Ash Wednesday & Lent

I apologize before hand if this has been discussed to death, but I was not able to find in in search and was not sure if this was the right category to put it in.

2 Questions

  1. Ash Wednesday, Are there rules to who can receive the ashes on this day? Like the Eucharist can’t be received till after confirmation and first communion, what are the rules of Ash Wednesday.

  2. Lent Fasting. What and When do we fast. Again What are the rules.

Thank You so much all in advance

any one can receive ashes, it is a sacramental, not a sacrament

the rules for fast and abstinence will be published in each diocese before lent.
basic in US Ash Wed and good Fri are days of fast and abstinence. Fridays in Lent are days of abstinence. Fasting means one regular meal, two small meals that together do not equal a normal meal. Abstinence means no meat of warm-blooded animals. condiments such as gravy or broth made from meat are allowed. Those are rules for Latin Rite Catholics in the US, other rites and other countries may vary.

Lent is a penitential season calling for prayer, fast and alms giving. Other than these minor disciplines, how you carry that out is up to you. you can be content with the bare minimum or go further.

you can either spend the time between now and lent quibbling and bargaining about what is allowed and what is not, or you can you use it to prepare yourself physically and mentally and spiritually. choice is yours.

very concise, thanks:)

Quick question, when was the meat restriction limited to warm blooded animals? Historically, the limitation was that no animal flesh may be eaten except fish. In some cases, what exactly constituted a fish has been debated with at least one or two aquatic mammels being classified as fish for the purposes of the Abstinence.


Bill

Yes, I love that–I got my throat blessed yesterday! A good idea in the weather we’re having here in northern Indiana!

Edwin

How many cold-blooded animals ARE there that people normally eat? Can’t think of too many.

Addition to Annie’s post:

Those who are past their 59th birthday (and presumably those who are ill) are exempt from fasting, as are those below 14.

My age gives me an out, but physically speaking there’s no reason why I shouldn’t fast those two days.

DaveBj

fish, amphibians (frog legs), crustaceans (crab legs, lobster), reptiles (snakes and alligator), mollusks (clams, oysters, mussels)

Turtles are good, too.

I know this one!

The Latin word for flesh or meat (carnis) actually has the added connotation of “the meat of a land animal”. That’s why aquatic animals, including fish and various other critters (including some aquatic mammals, like capybara, beavers, and otters) are regarded as not constituting meat.

I think eggs are basically an act of mercy. (Unless it’s the unfertilized status of the egg that makes the difference.)

Never tried them, but they sound good, as I have tried and like all the other foods I listed. Turtles also qualify as a cold-blooded animal, so one could eat them on abstinence days.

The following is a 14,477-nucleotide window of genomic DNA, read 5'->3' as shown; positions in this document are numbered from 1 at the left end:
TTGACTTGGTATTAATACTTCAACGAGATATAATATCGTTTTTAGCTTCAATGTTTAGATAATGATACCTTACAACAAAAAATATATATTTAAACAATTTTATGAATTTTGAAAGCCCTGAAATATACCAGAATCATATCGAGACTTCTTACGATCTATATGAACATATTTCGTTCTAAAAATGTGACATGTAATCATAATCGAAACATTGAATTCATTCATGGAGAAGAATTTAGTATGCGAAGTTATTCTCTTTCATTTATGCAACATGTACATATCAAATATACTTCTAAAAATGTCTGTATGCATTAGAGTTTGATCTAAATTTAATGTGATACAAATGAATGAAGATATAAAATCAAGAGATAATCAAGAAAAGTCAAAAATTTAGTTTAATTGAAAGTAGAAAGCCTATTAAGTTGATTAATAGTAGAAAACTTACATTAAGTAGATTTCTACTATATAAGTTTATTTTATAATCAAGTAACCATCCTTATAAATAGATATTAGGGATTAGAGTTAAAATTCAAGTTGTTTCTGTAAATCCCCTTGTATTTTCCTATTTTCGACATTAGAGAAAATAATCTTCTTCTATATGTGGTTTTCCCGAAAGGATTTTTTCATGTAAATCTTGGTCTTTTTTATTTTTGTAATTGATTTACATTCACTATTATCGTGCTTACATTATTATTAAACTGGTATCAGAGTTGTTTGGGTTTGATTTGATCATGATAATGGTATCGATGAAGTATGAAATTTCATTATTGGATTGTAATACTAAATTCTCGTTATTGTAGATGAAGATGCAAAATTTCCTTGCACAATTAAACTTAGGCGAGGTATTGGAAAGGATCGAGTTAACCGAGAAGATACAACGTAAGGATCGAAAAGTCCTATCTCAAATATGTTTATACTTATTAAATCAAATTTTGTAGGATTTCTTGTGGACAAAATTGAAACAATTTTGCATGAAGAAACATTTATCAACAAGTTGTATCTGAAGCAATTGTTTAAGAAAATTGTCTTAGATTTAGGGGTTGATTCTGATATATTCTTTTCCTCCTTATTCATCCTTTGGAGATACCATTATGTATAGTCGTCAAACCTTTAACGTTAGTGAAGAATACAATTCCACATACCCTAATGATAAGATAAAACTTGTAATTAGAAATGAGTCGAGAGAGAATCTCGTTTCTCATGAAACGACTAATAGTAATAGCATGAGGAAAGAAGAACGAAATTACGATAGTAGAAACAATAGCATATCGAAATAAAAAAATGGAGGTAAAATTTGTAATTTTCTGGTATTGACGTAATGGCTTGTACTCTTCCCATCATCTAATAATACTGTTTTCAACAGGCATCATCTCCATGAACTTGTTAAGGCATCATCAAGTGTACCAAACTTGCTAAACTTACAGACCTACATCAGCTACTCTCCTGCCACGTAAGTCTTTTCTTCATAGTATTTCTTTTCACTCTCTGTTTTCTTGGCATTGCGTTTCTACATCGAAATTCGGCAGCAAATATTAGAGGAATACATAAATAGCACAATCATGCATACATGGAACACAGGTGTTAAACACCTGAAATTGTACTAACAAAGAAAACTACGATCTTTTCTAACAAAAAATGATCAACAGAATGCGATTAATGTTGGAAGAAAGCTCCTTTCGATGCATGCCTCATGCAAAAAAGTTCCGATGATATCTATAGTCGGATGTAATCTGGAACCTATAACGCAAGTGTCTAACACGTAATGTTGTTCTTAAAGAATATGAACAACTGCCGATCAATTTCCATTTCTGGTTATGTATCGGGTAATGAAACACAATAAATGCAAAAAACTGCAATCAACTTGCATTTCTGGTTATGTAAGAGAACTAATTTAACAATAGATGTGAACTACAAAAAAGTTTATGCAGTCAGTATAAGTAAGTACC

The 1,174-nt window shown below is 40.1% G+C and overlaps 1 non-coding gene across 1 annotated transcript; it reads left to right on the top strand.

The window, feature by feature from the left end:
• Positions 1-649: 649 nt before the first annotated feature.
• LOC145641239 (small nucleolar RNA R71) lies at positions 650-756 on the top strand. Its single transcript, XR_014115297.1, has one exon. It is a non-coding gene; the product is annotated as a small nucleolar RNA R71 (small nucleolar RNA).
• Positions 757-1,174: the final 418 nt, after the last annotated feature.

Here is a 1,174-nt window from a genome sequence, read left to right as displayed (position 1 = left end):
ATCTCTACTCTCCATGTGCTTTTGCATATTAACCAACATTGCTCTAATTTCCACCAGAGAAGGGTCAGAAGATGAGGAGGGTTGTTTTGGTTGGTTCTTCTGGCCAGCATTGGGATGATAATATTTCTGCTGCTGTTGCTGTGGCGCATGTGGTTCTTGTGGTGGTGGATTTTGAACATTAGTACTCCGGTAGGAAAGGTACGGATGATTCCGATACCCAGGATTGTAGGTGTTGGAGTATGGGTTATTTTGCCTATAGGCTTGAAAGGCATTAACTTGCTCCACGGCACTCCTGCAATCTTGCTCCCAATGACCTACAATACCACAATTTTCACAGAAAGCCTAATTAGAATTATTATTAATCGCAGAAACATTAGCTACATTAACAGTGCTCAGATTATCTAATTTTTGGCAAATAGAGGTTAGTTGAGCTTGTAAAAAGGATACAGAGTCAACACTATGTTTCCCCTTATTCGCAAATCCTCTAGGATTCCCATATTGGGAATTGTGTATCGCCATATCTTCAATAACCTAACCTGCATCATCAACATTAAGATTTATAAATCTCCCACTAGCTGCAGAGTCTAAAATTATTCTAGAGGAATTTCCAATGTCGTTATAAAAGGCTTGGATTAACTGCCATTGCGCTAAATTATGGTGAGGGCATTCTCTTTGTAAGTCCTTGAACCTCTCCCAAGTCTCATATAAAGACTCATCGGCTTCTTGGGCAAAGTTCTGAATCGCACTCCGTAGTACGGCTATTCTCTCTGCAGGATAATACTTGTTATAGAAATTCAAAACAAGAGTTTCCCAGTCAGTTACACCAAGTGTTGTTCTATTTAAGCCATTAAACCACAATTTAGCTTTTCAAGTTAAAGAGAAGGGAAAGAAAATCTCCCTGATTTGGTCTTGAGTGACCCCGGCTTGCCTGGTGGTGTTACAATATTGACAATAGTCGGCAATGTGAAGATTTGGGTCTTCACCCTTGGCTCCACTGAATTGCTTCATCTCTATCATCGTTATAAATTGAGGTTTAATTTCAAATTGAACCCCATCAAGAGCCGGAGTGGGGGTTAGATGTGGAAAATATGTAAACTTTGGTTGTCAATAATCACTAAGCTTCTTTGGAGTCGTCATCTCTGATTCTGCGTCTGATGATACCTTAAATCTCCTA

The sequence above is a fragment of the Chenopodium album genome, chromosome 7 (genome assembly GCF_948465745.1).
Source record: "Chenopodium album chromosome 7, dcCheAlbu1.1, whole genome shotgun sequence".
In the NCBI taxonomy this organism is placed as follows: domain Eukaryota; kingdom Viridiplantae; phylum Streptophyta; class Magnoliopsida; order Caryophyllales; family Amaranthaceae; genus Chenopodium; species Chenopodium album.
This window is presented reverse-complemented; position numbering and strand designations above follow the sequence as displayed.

Capybara, beaver, otter and muskrat are warm-blooded, so one cannot eat them on abstinence days. I know my warm-blooded animals, since I have a B.S. in biology.

The abstinence should be carried out from Ash Wednesday till Easter right? Fasting on Ash Wednesday and Good Friday, if possible Holy Saturday (optional)?

A friend told me that we are only required to do abstinence on Friday during Lent. Is there any official teaching regarding this issue? Thanks

Abstinence is required only on Ash Wednesday and all the Fridays of Lent. If you would like to abstain every day, you may certainly do so.

This is the rule for the United States. You may need to consult someone local for Singapore.

Betsy

Ack!
My mistake, because I’ve been so used to it that I didn’t realise the rule. I believe it’s the same, I just check Canon Law 1249-1252.

Thanks for the reply, I’ll double check again with the priest this weekend.

I am not joking but my understanding is that muskrat has been exempted from the list. I do not know if all over the USA or only in a few dioceses. I heard of that story long time ago on the radio. I will check on the web and get back to the forum.

Quick question; Is Ash Wednesday a Holy Day of Obligation?

No, and neither is Good Friday.

Quick answer: nope. :wink:

As a bit of historical trivia, muskrat is approved for consumption during Lent in the Archdiocese of Detroit.

It dates back to the days of the Jesuit missionaries to the local tribes. Their word for ‘fish’ also included aquatic mammals.

In a concession to aid in conversions, the Jesuits requested a dispensation from the Bishop in Montreal.

The dispensation was renewed as particular law when Detroit became it’s own dicoese and still remains.

Up through the turn of the century, it was somewhat of a tradition in Detroit to have muskrat during Lent. I know of one butcher shop that still caries it during Lent, but the custom is all but disappeared.

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